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I have a CSV with over 2 million records in it with the following format.

/foo/;difacs;cgi;3,795;18-07-2011;Unix User\pads
/foo/;difacs.cgi;bak;2,622;03-12-2009;Unix User\pads
/foo/test/kzt/netcdfSample/testing/;zzz;;401;27-07-2006;Unix User\kzt
/foo/test/kzt/netcdfSample/vic_netcdf_popup/;a;txt;1,832;17-02-2006;Unix User\kzt

I need to join the path, name and extension into one correctly formatted field.

/foo/difacs.cgi;3,795;18-07-2011;Unix User\pads
/foo/difacs.cgi;bak;2,622;03-12-2009;Unix User\pads
/foo/test/kzt/netcdfSample/testing/zzz/;401;27-07-2006;Unix User\kzt
/foo/test/kzt/netcdfSample/vic_netcdf_popup/a.txt;1,832;17-02-2006;Unix User\kzt

Thanks in advance!

share|improve this question
Which operating system are you on? Which tools to you normally use? What have you tried? – slhck Jun 4 '12 at 5:37
Windows 7 using TextPad's regex search and replace function but I can just as easily switch over to a linux command line. I'm new to regex so not really understanding it a whole lot. – StefWill Jun 4 '12 at 5:39
It might be a lot easier to just load this into a spreadsheet and merge the fields there – Journeyman Geek Jun 4 '12 at 5:42
I would but excel can't deal with 2 million rows and I'd rather not have to split the files. – StefWill Jun 4 '12 at 5:47
up vote 1 down vote accepted

This is a variation on slhck's answer which deals properly with an empty extension field (and avoids falsely replacing a dot that might have existed in the second or third field intentionally):

sed 's/^\([^;]*\);\([^;]*\)/\1\2/;ta;:a;s/^[^;]\+;;/&/;t;s/;/./' inputfile

It's not necessary to use a third capture group. That answer works without it. It's not necessary to escape the dot on the right hand side of the substitute command.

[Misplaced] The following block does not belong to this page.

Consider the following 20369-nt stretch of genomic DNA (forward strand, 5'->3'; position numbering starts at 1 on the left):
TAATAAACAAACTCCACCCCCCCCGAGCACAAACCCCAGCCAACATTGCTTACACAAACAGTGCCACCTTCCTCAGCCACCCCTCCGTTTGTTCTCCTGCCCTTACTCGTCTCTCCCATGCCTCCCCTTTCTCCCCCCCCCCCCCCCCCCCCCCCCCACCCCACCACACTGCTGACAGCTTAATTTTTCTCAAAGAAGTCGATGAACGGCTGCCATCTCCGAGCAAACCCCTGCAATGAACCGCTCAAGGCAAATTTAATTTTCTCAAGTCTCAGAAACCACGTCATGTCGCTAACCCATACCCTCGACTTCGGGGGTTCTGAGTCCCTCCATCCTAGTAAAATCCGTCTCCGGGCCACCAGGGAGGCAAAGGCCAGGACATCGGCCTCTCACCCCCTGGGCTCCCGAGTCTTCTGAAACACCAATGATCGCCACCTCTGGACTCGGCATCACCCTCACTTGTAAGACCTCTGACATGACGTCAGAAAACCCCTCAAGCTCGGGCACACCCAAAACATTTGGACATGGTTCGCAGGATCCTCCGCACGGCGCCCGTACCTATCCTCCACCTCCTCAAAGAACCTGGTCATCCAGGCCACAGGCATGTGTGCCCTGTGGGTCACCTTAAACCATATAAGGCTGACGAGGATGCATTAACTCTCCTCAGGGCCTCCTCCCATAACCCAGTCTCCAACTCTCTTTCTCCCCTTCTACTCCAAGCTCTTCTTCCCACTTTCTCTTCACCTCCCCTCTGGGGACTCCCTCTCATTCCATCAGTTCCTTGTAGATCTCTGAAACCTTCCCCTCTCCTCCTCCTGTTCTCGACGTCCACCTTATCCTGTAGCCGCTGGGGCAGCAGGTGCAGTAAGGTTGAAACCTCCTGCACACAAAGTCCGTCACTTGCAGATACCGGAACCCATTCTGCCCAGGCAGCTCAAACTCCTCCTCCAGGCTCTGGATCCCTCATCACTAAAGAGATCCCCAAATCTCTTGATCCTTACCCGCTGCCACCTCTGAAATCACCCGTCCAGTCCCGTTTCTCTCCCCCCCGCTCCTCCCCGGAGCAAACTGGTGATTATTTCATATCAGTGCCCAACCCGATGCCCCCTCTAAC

Here's an explanation of my script:

  • capture the first two fields, excluding the semicolons that delimit them.
  • ta;:a - if a successful replacement was made, then branch to label :a which immediately follows - this effectively clears the "success" flag
  • s/^[^;]\+;;/&/ - replace a sequence of non-semicolons followed by two semicolons (the concatenated first and second fields followed by an empty third field) with itself - it's a no-op, but it sets the "success" flag.
  • t - if the last replacement was successful (the third field is empty), skip to the end of processing of the current line (since no label was specified)
  • s/;/./ - if we've gotten to this point (the third field was not empty), replace the semicolon with a dot.
share|improve this answer
Can you just let me know if you downvoted my answer or not? Trying to retrace a serial downvote incident. – slhck Jun 4 '12 at 20:28
@slhck: No. I didn't. As you can see from my profile page I've only cast two downvotes in my almost 3 yrs of activity. I know you're only asking for the purpose of process of elimination. – Dennis Williamson Jun 4 '12 at 23:42
That works perfectly. Now I just need to de-construct what you've done and how it works. But you have pulled my bacon out of the fire on this one ;) – StefWill Jun 4 '12 at 23:44
@StefWill: Feel free to ask for clarification if my explanation is lacking. – Dennis Williamson Jun 4 '12 at 23:53

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